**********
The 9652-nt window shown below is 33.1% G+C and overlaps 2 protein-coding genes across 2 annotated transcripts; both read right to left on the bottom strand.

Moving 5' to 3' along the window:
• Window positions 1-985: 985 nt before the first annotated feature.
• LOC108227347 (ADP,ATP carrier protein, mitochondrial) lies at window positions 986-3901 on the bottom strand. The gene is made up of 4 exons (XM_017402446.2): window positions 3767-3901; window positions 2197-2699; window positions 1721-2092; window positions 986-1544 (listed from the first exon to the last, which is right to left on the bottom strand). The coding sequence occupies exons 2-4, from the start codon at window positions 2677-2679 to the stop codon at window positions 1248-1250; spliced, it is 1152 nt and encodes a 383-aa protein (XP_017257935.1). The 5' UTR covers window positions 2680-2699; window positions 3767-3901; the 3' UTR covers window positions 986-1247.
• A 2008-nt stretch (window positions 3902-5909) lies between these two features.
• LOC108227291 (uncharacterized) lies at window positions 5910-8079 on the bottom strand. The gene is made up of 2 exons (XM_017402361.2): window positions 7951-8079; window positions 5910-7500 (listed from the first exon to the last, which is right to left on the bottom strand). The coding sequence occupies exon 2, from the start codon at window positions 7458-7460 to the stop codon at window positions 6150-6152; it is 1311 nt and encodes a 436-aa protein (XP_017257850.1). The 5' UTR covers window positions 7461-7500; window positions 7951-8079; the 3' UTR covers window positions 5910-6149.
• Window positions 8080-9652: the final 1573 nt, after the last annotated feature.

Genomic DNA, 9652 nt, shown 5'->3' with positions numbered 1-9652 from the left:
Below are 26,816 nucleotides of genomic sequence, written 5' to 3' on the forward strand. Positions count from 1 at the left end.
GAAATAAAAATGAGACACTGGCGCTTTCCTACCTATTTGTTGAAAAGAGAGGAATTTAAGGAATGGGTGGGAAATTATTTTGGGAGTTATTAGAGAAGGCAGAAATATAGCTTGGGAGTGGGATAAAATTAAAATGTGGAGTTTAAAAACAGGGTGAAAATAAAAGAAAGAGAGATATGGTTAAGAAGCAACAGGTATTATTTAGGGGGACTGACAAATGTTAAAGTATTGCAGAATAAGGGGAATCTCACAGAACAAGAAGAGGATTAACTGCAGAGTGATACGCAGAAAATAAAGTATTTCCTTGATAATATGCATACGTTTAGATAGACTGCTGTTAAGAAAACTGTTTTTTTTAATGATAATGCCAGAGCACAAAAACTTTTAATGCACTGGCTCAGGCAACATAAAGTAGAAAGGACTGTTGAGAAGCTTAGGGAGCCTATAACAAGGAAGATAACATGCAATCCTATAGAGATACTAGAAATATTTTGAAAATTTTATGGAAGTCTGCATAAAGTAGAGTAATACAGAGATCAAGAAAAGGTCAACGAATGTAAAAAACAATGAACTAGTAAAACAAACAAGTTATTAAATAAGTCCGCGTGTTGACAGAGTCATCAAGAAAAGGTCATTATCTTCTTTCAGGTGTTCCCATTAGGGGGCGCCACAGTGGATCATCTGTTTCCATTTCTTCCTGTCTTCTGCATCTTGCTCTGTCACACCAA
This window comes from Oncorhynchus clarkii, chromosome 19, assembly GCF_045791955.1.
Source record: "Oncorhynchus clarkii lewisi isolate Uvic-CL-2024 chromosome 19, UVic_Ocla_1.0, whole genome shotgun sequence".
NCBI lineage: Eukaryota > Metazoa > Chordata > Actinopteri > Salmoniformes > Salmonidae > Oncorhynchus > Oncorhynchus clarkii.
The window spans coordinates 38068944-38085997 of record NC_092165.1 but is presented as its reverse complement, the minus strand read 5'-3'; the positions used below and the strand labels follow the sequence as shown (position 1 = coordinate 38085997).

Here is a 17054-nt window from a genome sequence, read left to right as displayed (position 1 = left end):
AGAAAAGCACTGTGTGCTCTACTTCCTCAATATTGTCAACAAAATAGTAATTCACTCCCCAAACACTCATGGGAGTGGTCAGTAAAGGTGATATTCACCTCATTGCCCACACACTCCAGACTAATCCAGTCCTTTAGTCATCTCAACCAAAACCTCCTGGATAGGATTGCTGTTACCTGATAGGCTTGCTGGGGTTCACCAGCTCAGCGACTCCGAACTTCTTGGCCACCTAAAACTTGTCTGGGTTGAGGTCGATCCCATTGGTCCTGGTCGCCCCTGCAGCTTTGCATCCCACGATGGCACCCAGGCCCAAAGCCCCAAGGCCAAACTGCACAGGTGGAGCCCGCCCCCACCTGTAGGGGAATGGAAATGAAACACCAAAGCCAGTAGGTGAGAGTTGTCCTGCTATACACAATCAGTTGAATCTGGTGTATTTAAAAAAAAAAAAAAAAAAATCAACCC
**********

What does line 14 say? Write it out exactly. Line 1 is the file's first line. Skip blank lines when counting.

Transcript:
The window spans coordinates 38068944-38085997 of record NC_092165.1 but is presented as its reverse complement, the minus strand read 5'-3'; the positions used below and the strand labels follow the sequence as shown (position 1 = coordinate 38085997).